Director John Sturges followed his ‘50s favorite “Gunfight At The O.K. Corral” with HOUR OF THE GUN (101 mins., 1967), a western that was deemed something of a letdown at the time of its original release. James Garner plays Wyatt Earp with Jason Robards as Doc Holliday in writer Edward Anhalt’s follow-up to that earlier Sturges classic, once again featuring Robert Ryan (as Ike Clanton) and Albert Salmi in a picture that focuses on Tombstone following the legendary events depicted at the O.K. Corral. Despite the premise, the dramatics are a bit stilted here, with slack pacing making for a movie that never seems to get into first gear; luckily, Jerry Goldsmith’s flavorful score and Lucien Ballard’s widescreen lensing compensate to a degree, with TT’s 1080p (2.35) AVC encoded transfer aiding the visuals. The DTS MA mono sound is more robust than “Lawman,” and extras include the trailer and a music/effects track.
The prolific Raoul Walsh produced only one 3D film in his career — the 1953 Columbia programmer GUN FURY (82 mins.), which makes its home video debut in the third dimension this month thanks to Twilight Time. Rock Hudson stars as a Civil War-veteran rancher bound for California when he and his bride-to-be (Donna Reed) are involved in an attack on their stagecoach by the vile Philip Carey and his gang (including Neville Brand and Lee Marvin). Able to recover after being left for dead, Hudson rounds up an ostracized member of the gang (Leo Gordon) and a local Indian (Pat Hogan) to save the day.
The Sedona, Arizona cinematography and the novelty of 3D make for a tidy albeit fairly forgettable genre exercise Twilight Time has brought to Blu-Ray. The Sony-licensed 1080p (1.85) AVC encode is fine, the 3D capability will be most welcome for format enthusiasts (alas my 3D plasma is on the fritz, so I was unable to screen the 3D portion), and DTS MA mono sound round out the disc. Extras include the trailer and a partial isolated score track.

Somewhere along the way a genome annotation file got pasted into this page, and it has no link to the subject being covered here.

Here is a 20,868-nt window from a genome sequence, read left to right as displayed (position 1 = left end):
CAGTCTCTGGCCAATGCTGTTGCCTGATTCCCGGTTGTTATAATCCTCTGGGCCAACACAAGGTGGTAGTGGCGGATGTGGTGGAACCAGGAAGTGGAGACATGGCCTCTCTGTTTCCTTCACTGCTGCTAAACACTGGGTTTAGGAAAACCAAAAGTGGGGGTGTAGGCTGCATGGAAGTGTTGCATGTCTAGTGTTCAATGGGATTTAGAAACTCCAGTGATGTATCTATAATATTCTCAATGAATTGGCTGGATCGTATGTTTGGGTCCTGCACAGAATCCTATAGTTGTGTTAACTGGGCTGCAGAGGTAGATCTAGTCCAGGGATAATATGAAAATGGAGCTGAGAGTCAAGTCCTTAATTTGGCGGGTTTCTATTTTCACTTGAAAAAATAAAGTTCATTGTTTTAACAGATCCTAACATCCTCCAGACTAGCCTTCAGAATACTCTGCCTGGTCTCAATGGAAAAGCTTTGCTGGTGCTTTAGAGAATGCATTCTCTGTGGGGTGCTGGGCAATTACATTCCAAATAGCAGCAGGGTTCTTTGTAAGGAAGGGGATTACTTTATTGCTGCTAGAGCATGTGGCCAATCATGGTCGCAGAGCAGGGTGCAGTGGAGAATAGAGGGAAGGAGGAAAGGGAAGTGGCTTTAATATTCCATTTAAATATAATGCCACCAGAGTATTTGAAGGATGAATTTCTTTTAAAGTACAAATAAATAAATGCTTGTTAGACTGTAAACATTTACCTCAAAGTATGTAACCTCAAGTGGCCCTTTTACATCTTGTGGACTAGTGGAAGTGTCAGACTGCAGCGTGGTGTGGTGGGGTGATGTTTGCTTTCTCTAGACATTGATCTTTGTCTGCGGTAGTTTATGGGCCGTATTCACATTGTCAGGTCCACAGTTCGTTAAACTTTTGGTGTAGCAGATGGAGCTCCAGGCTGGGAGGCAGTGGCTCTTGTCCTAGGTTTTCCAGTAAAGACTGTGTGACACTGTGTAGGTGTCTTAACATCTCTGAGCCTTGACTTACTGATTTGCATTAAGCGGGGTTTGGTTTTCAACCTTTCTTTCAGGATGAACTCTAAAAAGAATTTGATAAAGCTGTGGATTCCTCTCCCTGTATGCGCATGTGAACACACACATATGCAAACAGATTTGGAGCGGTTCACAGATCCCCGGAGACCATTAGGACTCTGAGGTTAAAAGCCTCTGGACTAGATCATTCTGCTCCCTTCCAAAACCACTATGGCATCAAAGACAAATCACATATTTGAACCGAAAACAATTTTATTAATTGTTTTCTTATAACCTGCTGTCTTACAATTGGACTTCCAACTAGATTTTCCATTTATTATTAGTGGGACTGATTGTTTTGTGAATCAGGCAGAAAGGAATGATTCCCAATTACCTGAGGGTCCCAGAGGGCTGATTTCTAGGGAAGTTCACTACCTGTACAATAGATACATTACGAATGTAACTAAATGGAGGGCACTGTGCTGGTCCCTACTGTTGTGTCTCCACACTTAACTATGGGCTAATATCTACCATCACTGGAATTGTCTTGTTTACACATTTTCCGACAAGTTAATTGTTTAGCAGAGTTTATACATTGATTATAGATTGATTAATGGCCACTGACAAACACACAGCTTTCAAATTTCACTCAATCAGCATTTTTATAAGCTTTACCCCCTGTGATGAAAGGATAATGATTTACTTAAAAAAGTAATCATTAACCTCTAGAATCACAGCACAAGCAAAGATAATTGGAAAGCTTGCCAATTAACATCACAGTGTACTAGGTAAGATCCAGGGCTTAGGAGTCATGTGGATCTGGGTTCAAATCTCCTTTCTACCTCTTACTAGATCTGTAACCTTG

Finally, Twilight Time has dipped back into Woody Allen waters with a Blu-Ray of SEPTEMBER (83 mins., 1987, PG). One of Woody’s “domestic dramas” shot on a soundstage from the late ‘80s, “September” is a claustrophobic outing featuring a group of characters gathering at a summer house in Vermont, most significantly a matriarch (Elaine Stritch) and her daughter (Mia Farrow), who’s recovering from a traumatic event. Jack Warden, Sam Waterston, Dianne Weist, and Denholm Elliott are the other members of the sextet who appear in Allen’s chamber piece – a Chekovian drama that had been filmed by Allen with a different cast, including Sam Shepard (who himself replaced Christopher Walken in what eventually became Waterston’s part), Charles Durning (in Jack Warden’s role), and Maureen O’Sullivan (Stricth’s role).
Allen didn’t care for his initial version, leading to extensive reshoots and alterations in a film that followed his triumph of “Hannah and Her Sisters” and the wonderful “Radio Days.” One of those “serious” Allen films that appeals strictly to his fans, “September” was not a commercial success – and likely cost a fair amount of Orion’s money — but is nevertheless a well-acted piece. TT’s Blu-Ray includes a 1080p (1.85) AVC encoded transfer similar to MGM’s other Allen HD masters with mono DTS MA sound, the trailer, and a music/effects track.